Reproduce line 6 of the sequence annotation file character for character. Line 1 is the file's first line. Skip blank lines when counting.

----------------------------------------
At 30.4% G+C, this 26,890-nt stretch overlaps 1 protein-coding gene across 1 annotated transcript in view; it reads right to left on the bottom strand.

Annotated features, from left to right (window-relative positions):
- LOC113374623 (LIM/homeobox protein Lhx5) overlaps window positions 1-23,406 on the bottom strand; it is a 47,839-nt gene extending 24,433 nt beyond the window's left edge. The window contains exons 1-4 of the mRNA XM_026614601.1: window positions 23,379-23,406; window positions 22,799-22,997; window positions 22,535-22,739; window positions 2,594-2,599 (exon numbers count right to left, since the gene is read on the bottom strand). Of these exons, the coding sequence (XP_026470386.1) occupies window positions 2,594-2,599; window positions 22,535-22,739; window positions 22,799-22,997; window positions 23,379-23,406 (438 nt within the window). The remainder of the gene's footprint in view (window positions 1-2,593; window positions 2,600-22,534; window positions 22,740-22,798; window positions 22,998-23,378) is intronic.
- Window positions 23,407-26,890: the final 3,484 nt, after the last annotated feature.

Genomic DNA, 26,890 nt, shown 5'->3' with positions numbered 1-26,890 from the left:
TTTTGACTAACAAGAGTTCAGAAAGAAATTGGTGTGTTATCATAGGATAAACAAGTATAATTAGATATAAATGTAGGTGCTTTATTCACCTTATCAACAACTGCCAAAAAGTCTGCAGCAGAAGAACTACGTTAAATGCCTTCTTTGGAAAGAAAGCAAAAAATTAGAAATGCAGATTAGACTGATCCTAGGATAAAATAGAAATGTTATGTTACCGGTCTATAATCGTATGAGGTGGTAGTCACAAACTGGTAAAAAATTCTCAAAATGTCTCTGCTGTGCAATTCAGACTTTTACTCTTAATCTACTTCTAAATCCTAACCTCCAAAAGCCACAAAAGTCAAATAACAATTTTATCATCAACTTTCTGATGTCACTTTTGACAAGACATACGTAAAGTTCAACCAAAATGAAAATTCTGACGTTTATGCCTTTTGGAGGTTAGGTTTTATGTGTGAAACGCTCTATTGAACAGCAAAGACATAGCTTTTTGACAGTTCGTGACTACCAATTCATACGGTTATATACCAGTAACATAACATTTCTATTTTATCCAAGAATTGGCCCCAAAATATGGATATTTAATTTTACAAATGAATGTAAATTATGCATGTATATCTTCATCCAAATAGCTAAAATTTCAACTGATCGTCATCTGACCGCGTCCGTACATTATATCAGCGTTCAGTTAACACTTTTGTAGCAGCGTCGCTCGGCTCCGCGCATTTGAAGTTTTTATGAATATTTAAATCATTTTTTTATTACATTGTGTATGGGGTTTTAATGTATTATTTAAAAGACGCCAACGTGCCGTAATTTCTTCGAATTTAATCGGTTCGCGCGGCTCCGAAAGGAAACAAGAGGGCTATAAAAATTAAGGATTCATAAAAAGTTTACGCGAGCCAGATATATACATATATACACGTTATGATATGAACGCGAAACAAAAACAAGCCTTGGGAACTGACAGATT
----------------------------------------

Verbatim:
TTTTGACTAACAAGAGTTCAGAAAGAAATTGGTGTGTTATCATAGGATAAACAAGTATAATTAGATATAAATGTAGGTGCTTTATTCACCTTATCAACAACTGCCAAAAAGTCTGCAGCAGAAGAACTACGTTAAATGCCTTCTTTGGAAAGAAAGCAAAAAATTAGAAATGCAGATTAGACTGATCCTAGGATAAAATAGAAATGTTATGTTACCGGTCTATAATCGTATGAGGTGGTAGTCACAAACTGGTAAAAAATTCTCAAAATGTCTCTGCTGTGCAATTCAGACTTTTACTCTTAATCTACTTCTAAATCCTAACCTCCAAAAGCCACAAAAGTCAAATAACAATTTTATCATCAACTTTCTGATGTCACTTTTGACAAGACATACGTAAAGTTCAACCAAAATGAAAATTCTGACGTTTATGCCTTTTGGAGGTTAGGTTTTATGTGTGAAACGCTCTATTGAACAGCAAAGACATAGCTTTTTGACAGTTCGTGACTACCAATTCATACGGTTATATACCAGTAACATAACATTTCTATTTTATCCAAGAATTGGCCCCAAAATATGGATATTTAATTTTACAAATGAATGTAAATTATGCATGTATATCTTCATCCAAATAGCTAAAATTTCAACTGATCGTCATCTGACCGCGTCCGTACATTATATCAGCGTTCAGTTAACACTTTTGTAGCAGCGTCGCTCGGCTCCGCGCATTTGAAGTTTTTATGAATATTTAAATCATTTTTTTATTACATTGTGTATGGGGTTTTAATGTATTATTTAAAAGACGCCAACGTGCCGTAATTTCTTCGAATTTAATCGGTTCGCGCGGCTCCGAAAGGAAACAAGAGGGCTATAAAAATTAAGGATTCATAAAAAGTTTACGCGAGCCAGATATATACATATATACACGTTATGATATGAACGCGAAACAAAAACAAGCCTTGGGAACTGACAGATT